In my first post on red chalk, I wrote that red chalk was limited to marks made by readers in medieval manuscripts. Since then I’ve changed my ideas on this because of a medieval manuscript that passed through Sotheby’s London on 8 July 2014, lot 49. The manuscript is known as the Northumberland Bible, after its owners, the Dukes of Northumberland. According to the Sotheby’s cataloguer, it was probably made in the north of England, and dates to circa 1250-60. Just below is a detail of a pen-flourished initial and in the margins one can see the bounding lines in either red crayon or red chalk. It might well be crayon as the lines don’t seem to have budged. The folios aren’t numbered, but it’s the third from the last illustration or second illustration of an opening in the Sotheby’s entry. Sotheby’s includes other images from the bible with evident red crayon/chalk, but this seemed the clearest. There is no mention in the entry of bounding lines or ruling, but this is maybe their convention. (A brief look at other lots in the sale made no mention of ruling or the materials used for the lines.)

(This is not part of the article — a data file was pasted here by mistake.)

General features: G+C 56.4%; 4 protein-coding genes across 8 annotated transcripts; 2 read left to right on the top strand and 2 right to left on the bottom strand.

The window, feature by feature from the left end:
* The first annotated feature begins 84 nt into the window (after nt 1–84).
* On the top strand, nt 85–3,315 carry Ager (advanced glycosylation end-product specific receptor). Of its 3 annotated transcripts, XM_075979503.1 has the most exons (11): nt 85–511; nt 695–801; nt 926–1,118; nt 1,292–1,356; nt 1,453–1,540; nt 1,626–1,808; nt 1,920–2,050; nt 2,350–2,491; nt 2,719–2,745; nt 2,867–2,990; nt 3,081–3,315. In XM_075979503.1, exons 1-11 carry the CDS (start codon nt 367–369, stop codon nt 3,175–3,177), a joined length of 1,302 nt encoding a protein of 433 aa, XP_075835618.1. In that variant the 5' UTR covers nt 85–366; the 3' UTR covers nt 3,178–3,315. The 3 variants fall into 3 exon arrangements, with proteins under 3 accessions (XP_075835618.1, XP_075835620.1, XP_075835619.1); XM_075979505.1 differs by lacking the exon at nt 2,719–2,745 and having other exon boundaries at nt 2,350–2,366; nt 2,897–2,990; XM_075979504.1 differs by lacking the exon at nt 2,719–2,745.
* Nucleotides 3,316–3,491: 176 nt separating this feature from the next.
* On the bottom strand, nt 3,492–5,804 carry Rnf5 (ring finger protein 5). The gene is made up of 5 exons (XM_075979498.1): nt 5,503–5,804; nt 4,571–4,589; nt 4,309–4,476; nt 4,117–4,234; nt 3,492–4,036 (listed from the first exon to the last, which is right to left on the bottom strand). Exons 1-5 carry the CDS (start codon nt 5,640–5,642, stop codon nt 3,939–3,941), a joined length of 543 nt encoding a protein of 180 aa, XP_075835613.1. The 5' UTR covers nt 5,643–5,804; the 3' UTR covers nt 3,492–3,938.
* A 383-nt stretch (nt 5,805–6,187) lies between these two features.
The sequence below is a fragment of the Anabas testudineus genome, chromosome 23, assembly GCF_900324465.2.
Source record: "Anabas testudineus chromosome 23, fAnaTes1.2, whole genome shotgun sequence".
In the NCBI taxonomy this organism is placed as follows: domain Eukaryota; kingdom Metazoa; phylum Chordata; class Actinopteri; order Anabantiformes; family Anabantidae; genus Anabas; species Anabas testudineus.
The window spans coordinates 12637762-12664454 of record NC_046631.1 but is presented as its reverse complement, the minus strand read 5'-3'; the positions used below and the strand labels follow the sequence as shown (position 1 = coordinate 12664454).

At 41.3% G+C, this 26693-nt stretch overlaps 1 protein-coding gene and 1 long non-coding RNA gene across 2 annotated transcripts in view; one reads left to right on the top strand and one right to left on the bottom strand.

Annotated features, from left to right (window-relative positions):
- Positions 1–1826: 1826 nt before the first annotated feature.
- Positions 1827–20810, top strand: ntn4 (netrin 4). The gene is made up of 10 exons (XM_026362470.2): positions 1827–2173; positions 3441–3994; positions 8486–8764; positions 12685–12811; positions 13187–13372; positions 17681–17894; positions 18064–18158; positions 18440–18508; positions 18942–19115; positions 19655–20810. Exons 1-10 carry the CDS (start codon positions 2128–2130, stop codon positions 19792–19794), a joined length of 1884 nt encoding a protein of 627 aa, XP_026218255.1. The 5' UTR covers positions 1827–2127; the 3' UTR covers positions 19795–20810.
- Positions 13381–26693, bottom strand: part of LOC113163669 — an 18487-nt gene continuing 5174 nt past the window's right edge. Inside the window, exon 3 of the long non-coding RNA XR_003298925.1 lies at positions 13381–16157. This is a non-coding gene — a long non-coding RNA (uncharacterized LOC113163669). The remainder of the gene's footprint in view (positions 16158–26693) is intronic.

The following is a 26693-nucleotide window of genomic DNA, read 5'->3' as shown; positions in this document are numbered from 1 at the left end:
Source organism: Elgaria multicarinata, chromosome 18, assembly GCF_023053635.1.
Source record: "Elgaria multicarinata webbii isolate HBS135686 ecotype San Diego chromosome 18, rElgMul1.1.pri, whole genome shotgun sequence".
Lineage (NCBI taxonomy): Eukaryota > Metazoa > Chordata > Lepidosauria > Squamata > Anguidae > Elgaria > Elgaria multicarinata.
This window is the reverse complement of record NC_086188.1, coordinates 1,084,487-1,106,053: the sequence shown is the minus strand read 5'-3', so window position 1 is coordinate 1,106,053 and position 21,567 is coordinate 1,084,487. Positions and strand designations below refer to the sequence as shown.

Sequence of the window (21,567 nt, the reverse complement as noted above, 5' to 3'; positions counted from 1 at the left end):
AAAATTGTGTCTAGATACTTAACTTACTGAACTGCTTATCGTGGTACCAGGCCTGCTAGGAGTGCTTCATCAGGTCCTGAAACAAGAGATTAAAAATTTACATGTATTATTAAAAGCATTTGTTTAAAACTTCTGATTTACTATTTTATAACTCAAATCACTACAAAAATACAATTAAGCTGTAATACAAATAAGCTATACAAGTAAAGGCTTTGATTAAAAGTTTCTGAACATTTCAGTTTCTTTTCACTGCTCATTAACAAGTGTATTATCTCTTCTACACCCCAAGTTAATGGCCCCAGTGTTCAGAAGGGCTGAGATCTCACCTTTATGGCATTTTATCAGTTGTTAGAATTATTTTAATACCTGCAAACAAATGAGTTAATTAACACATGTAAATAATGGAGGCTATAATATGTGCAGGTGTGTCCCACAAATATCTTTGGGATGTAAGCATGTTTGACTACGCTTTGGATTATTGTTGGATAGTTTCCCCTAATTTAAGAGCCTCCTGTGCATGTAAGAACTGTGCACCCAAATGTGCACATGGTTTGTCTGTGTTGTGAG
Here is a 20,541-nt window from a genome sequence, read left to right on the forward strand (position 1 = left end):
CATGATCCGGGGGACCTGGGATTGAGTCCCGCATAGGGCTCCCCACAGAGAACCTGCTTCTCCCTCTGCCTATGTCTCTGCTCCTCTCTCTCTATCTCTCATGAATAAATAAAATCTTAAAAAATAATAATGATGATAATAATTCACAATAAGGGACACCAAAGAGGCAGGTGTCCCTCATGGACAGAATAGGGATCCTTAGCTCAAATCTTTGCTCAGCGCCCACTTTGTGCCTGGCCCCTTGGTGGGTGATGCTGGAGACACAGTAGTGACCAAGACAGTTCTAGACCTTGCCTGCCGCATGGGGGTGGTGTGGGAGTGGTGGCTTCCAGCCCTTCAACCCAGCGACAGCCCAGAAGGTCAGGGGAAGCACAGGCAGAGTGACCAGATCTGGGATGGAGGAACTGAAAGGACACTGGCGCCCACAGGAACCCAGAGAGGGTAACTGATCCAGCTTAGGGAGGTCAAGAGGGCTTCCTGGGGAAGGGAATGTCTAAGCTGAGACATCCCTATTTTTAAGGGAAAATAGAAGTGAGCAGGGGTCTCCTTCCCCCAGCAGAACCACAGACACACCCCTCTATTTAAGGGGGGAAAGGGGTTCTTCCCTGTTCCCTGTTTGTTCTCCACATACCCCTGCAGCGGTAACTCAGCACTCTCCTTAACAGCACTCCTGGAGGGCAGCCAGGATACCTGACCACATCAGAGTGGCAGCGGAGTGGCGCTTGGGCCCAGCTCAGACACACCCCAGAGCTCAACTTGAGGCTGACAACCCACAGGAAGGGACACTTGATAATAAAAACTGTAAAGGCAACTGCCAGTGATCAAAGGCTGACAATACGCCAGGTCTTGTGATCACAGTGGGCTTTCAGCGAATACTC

The British Library have a very useful illustrated glossaries section for the terms used to describe illuminated manuscripts. It’s based on a book by Michelle P. Brown, which was published jointly by the British Library and the Getty Museum in 1994. Links to the chalk and crayon entries may be accessed by clicking on the words. I’ve also pasted the entry definitions here:
Chiefly composed of calcium carbonate, chalk was used for a variety of purposes in manuscript production: as a POUNCE when preparing the PARCHMENT surface; as a component of GESSO or another GROUND; as a white PIGMENT; as an alkaline component in pigments (serving to modify the colour of certain organic pigments, such as folium, and to lighten and increase the opacity of others); or as a drawing medium.
Crayon, to me, implies more a fabricated medium than a natural one, but I love the term solidified pigment because it leaves the origin vague. I also think of crayon as more lustrous, and less friable, than chalk.